That was two days ago. Yesterday I got to work. I pulled out the filter unit in the air filter housing. The in and out ports on the housing are 2 1/2″ so we’re going to have to deal with that since the rest of the plumbing is 2″. I cut three pieces of flat stock 2″ x 3.5″ and drilled holes at their ends to receive the threaded eyelets. I ground down the opposite ends of the drilled stock to a curve that roughly matches the curve of the fire tube to make more contact when the stock is welded to the fire tube. I then snagged the 9″ stainless steel mixing bowl from the kitchen and put roughly 250 1/8″ holes in the bottom and sides, and three 3/8″ holes on the outer lip spaced at 120 degrees to receive the chain. All that took about four and a half hours. If I was working in even a modest shop that time would probably have been cut in half.

Tools at my disposal for working metal:

  • 5″ circular saw with metal cutting blades
  • Small hammer drill/driver with metal drilling bits
  • jigsaw with no table and a bad habit of loose blades
  • three angle grinders and a couple steel brush wheels
  • extension cord
  • tape measure
  • framing square
  • handful of rusty clamps
  • rusted and broken metal frame work table skeleton
  • hand drivers, hammers, chisels, wedges, and other random stuff
Fire tube ready to cut

Fire tube ready to cut

Next up: cut the fire tube to size, find a few washers (didn’t buy enough lock washers :/), see if I can open the top of the gasification barrel with the tools I have, and start on the grate shaker.

The only thing I’m still scratching my head about sourcing at the moment is the blower fan. I haven’t started poking around Goa to see what’s around. I’m sure we’ll come up with something. We have a small generator here that we will purpose to the project but I think it needs to be serviced first.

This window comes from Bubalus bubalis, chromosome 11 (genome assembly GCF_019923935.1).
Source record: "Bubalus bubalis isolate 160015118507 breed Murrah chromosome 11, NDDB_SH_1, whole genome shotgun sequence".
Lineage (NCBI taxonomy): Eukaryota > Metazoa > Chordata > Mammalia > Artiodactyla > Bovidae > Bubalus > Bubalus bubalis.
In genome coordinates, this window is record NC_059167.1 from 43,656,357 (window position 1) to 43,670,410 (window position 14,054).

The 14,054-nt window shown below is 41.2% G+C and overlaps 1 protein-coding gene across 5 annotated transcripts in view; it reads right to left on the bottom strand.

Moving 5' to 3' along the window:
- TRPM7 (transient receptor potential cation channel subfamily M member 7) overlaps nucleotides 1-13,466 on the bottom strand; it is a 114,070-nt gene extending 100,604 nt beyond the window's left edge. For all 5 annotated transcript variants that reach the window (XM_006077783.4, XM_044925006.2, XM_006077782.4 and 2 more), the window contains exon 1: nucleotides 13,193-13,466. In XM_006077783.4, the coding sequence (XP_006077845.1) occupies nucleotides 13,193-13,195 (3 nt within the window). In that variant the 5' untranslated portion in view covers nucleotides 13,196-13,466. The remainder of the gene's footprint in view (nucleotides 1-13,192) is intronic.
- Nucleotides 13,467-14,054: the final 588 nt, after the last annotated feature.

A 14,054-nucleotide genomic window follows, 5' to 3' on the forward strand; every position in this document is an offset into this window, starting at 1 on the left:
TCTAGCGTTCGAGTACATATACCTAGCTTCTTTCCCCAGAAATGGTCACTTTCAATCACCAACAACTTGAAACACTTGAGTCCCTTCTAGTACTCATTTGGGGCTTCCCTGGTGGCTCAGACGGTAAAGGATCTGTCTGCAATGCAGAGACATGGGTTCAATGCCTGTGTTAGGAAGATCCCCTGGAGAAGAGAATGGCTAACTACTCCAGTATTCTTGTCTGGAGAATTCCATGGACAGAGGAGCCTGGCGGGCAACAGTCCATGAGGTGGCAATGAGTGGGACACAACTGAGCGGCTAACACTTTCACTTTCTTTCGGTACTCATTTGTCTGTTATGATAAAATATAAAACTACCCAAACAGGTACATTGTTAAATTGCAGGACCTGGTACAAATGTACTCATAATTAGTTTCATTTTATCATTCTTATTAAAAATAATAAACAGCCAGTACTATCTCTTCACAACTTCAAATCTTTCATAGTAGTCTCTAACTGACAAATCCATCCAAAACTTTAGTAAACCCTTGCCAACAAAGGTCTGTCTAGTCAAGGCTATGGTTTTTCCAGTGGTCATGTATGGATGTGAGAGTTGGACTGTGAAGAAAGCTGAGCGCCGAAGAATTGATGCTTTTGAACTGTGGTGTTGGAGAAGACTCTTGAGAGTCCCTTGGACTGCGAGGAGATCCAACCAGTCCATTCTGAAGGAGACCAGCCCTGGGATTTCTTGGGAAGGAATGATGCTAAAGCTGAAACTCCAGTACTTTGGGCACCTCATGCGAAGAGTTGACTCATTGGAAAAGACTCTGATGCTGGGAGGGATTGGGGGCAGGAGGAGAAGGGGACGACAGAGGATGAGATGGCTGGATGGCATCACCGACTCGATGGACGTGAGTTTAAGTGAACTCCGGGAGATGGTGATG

Angus has the idea to run the gasifier on cashew husks. I did not know until recently that the Portugese brought cashews from Brazil to Goa in the 1600s, nor that cashew husks are an enormous source of biomass in India and there is apparently a great deal of waste bio-waste generated in the harvesting and processing of cashews.

There might be a snag to this approach, however. Apparently cashew husks contain a toxic phenol called anacardic acid. Cashews are always roasted outside so that the smoke is vented properly. There are reports of conflicts regarding the use of cashew husks as a fuel source because it creates air pollution. It’s definitely something to consider, but on the other hand gasification emits very little smoke and a proper filter unit cleans much of the gas before it is combusted. We’ll see how this shakes out. Cashew husks may simply prove unsuitable for a gasifier and that might settle the issue. Won’t know til we try.

I will when possible be documenting the build process with pictures and descriptions.

I want to take this opportunity to thank Josh over at and on YouTube at joshuaburks whose series of unmatched videos break down his gasifier build and the awesome things he is doing with it. I would likely not have committed to this project without the clarity of his documentation and his well-considered modifications to the FEMA plans*.

See you rummaging through rusty scrap yards,


*The United States has a thing called the Federal Emergency Management Agency. Some of its functions integrate with the larger workings of the US shadow government, particularly after 9/11, stuff like continuity of government during states of emergency. To FEMA’s distinct credit however the agency published a beefy paper in 1989 when peak oil was gaining traction addressing the feasibility of constructing gasifiers to maintain the energy needs of gasoline-powered engines during a fuel shortage. Peak oil is a ridiculous idea for more than one reason but it at least bore the FEMA gasification document as fruit. This paper made its way onto the internet and it now circulates freely amongst hobbyists, survivalists, and alternative energy types. Josh and others have used the FEMA plans as a baseline for their builds and made modifications along the way, many of which appear to dramatically improve the functionality of the gasifiers they produce.